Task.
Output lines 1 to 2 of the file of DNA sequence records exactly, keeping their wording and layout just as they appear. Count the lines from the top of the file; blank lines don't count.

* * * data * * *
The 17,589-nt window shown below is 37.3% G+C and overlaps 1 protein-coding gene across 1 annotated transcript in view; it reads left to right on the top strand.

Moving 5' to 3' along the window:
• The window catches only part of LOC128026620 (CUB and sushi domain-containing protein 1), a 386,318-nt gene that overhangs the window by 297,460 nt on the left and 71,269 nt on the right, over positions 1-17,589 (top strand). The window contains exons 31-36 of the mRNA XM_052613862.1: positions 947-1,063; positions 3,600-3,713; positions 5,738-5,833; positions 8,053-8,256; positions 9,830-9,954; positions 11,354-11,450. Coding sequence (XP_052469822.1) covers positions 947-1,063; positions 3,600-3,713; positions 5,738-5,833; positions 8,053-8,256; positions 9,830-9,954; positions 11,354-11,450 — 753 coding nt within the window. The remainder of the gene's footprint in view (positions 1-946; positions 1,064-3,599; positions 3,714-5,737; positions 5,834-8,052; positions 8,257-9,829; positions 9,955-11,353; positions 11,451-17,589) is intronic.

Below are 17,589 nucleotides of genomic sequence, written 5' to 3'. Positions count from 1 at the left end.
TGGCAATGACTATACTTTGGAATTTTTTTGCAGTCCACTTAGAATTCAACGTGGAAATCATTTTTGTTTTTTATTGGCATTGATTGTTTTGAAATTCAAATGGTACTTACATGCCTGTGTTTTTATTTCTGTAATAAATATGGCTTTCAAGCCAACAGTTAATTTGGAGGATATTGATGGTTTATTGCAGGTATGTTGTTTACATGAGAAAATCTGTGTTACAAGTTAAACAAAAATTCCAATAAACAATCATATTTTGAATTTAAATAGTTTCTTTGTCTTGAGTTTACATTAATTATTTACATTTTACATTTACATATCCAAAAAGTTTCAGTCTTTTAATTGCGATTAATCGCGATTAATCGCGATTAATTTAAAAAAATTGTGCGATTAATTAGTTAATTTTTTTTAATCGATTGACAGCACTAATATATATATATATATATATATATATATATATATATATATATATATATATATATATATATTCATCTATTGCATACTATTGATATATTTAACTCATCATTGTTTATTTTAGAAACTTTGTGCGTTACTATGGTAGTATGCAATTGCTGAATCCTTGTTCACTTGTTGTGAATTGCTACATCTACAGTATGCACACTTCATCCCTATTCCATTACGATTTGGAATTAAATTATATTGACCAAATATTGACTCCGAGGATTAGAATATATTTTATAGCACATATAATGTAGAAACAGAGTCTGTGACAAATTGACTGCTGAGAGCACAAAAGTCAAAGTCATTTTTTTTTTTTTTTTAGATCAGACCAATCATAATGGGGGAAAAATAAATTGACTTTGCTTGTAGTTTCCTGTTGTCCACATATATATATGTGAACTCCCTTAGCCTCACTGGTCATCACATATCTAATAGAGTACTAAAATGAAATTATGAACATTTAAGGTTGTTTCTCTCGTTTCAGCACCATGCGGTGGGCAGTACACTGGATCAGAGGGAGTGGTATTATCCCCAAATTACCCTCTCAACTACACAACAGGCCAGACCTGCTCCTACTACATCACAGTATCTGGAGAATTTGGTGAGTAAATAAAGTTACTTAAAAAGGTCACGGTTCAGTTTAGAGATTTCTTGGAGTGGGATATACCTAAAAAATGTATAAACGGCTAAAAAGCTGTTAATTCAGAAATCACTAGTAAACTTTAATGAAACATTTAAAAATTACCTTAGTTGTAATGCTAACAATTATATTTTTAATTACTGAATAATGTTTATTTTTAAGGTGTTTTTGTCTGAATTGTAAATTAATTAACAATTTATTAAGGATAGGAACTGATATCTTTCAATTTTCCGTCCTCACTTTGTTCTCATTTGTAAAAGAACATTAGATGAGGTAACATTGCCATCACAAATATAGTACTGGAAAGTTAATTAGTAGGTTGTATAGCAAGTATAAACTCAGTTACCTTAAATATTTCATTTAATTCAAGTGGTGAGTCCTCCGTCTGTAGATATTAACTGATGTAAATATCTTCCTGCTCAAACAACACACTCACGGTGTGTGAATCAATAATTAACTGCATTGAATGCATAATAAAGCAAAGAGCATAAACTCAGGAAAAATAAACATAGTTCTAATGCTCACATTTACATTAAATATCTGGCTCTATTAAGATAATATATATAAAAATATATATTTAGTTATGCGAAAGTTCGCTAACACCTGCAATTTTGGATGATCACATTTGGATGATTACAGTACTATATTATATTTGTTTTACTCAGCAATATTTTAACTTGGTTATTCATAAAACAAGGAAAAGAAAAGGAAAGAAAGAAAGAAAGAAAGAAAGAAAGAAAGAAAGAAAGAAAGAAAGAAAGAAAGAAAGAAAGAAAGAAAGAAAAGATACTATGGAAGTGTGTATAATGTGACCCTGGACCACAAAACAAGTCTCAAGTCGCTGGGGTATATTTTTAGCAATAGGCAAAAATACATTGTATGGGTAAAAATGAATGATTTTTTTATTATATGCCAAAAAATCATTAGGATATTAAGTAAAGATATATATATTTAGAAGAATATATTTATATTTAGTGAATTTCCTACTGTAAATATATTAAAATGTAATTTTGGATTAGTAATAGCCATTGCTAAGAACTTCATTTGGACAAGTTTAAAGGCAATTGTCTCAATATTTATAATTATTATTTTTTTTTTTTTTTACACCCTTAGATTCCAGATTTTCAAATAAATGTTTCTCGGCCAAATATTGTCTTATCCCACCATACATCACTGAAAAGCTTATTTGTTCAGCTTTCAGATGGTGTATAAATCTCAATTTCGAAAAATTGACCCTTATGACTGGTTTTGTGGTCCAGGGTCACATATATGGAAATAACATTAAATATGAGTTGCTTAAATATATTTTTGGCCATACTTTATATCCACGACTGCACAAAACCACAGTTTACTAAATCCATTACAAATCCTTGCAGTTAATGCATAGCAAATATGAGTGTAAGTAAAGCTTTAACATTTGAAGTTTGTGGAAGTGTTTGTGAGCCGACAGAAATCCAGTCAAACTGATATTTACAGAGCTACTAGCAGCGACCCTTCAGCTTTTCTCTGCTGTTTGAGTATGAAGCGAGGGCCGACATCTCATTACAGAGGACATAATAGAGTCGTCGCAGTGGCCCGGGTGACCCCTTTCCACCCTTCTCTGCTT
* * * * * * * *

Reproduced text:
The 17,589-nt window shown below is 37.3% G+C and overlaps 1 protein-coding gene across 1 annotated transcript in view; it reads left to right on the top strand.

Moving 5' to 3' along the window: